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Stoeger, William R. “Contemporary Physics and the Ontological Status of the Laws of Nature."

How should we think of the laws of nature? Bill Stoeger poses this as “an absolutely crucial question” underlying the entire discussion of science, philosophy and theology. In his essay, Stoeger defends the thesis that the laws, although revealing fundamental regularities in nature, are not the source of those regularities, much less of their physical necessity. They are descriptive and not prescriptive and do not exist independently of the reality they describe. Stoeger thus rejects a “Platonic” interpretation of the laws of nature. They have no pre-existence with respect to nature; this means that they do not ultimately explain why nature is as it is. Instead, the regularities which the laws of nature describe stem from the regularities of physical reality itself, a reality whose complexity subverts any attempt at a reductionist approach to science. Thus a “theory of everything” is ruled out, and the possibility in principle of God’s acting in the world is strongly affirmed.

The laws of nature are approximate models, idealized constructions which can never be complete and isomorphic descriptions of nature. Prevailing theories are eventually replaced or subsumed, often entailing a radically different concept of nature. Moreover, no theory, no matter how complete, can answer the ultimate question: why nature is as it is and not some other way. Stoeger is thus critical of those realists who make excessive claims about the correspondence between theory and the structures of reality. “The illusion that we are somehow discerning reality as it truly is in itself is a pervasive and dangerous one.” Stoeger also argues that ontological reductionism and determinism are untenable. The laws of nature are in fact human constructions guided by careful research. The intermediate-level regularities which they model originate “in the relationships of fundamental entities in a multi-layered universe,” many of which remain beyond our purview. An understanding of the ultimate origins of these underlying regularities takes us to the limits of what can be known.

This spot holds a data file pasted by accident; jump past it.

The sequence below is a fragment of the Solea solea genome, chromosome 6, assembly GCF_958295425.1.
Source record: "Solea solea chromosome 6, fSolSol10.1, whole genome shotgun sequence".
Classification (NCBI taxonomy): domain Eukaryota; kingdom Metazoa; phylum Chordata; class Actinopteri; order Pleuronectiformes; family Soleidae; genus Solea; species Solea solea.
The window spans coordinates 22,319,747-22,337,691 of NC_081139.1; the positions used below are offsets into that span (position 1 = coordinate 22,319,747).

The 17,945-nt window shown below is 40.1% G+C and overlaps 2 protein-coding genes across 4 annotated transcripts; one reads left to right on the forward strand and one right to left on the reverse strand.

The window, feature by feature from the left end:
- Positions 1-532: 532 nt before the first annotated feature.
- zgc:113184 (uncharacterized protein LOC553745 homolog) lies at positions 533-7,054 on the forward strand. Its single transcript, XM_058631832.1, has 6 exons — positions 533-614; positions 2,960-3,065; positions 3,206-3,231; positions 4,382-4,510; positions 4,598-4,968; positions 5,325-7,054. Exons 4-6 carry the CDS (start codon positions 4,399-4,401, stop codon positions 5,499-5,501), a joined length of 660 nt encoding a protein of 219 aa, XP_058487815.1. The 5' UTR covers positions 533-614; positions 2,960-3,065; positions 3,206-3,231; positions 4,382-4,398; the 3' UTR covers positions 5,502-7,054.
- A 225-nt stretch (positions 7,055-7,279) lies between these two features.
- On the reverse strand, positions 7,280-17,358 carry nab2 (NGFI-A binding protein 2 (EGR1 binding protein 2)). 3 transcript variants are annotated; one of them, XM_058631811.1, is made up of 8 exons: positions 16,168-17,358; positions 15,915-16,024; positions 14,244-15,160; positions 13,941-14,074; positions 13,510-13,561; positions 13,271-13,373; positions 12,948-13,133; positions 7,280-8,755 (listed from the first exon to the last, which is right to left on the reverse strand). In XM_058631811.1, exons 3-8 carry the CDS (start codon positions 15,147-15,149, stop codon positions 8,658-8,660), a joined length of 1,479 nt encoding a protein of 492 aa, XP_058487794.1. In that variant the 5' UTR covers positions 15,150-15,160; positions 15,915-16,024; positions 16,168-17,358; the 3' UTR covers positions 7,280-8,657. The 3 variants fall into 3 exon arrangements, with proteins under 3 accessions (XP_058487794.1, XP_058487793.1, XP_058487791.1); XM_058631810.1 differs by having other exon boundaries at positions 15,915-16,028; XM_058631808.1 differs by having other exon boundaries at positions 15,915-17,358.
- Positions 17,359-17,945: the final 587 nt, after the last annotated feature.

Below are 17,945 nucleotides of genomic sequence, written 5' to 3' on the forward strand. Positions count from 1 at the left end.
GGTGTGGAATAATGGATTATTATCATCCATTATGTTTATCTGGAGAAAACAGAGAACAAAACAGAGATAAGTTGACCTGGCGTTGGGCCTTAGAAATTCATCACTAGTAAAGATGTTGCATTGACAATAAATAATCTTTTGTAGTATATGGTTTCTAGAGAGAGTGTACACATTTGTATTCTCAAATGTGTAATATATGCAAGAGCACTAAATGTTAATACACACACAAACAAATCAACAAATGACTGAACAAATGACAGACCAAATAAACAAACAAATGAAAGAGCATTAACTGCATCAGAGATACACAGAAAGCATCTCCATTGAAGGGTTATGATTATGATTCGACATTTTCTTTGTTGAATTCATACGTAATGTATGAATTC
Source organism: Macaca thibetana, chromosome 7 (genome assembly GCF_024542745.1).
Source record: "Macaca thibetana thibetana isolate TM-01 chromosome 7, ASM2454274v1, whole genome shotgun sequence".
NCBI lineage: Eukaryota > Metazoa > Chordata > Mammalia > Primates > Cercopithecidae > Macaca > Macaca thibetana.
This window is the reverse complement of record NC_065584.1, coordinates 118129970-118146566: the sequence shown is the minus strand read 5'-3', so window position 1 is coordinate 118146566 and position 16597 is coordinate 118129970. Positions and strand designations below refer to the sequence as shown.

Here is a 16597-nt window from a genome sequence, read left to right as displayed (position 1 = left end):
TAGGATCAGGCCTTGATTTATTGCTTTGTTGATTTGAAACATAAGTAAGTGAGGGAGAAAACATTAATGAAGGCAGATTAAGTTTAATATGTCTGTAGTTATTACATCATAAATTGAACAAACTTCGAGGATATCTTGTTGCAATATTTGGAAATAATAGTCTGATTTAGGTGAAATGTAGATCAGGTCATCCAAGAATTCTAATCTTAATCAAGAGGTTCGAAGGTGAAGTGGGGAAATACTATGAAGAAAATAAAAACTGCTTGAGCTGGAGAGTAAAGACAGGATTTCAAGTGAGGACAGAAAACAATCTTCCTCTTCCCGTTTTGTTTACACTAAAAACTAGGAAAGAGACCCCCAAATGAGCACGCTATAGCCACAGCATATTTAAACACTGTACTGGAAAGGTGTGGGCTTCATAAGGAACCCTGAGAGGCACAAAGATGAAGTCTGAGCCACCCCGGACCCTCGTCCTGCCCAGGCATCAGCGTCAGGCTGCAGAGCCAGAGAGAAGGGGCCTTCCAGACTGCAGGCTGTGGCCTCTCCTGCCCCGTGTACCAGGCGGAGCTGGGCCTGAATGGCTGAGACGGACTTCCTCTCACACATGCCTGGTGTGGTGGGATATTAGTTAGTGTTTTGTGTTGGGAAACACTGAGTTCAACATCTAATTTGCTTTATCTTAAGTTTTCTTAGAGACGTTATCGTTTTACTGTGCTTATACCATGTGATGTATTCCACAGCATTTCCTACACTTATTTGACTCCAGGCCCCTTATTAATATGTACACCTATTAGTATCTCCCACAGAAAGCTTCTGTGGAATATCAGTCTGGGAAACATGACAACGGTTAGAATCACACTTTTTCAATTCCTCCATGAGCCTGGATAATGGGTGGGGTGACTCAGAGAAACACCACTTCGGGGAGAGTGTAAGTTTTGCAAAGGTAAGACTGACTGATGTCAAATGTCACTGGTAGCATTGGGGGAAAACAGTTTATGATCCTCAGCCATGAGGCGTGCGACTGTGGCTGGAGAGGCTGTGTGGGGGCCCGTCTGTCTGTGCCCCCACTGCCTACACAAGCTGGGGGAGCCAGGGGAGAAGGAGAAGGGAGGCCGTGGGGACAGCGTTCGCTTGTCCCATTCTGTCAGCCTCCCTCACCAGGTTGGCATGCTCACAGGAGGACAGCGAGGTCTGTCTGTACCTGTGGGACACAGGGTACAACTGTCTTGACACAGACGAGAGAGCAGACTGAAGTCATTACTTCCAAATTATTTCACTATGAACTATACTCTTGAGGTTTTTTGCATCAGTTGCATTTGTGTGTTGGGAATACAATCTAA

Stoeger’s account of the status of the laws of nature leads him to argue that the laws neither exist independently of the universe nor are they prescriptive of its behavior. It thus does not make sense to suppose that there may be other sets of actual or potential laws that might describe universes different from our own. This reduces the cogency of “many-worlds” arguments which hypothesize the existence of other universes as a means of explaining away the (supposed) fine-tuning of our own universe.

Stoeger then turns to the problem of divine action in light of his nuanced realism. God can be thought of as acting through the laws of nature. However the term ‘laws’ refers here to the underlying relations in nature and not principally to our imperfect and idealized models of them. Moreover, as their ultimate source, God’s relationship to these laws will be ‘from within’ and God will not need to formalize it. Our relationship to them will always be ‘from without’ and it will be only partially manifested through our laws. Finally, as imperfect models of the regularities and relationships we find in nature, our laws only deal with general features in nature. They cannot subsume the particular, special and personal aspects, though these aspects are part of the deeper underlying regularities and relationships of nature. It is through these aspects, as well, that God acts.

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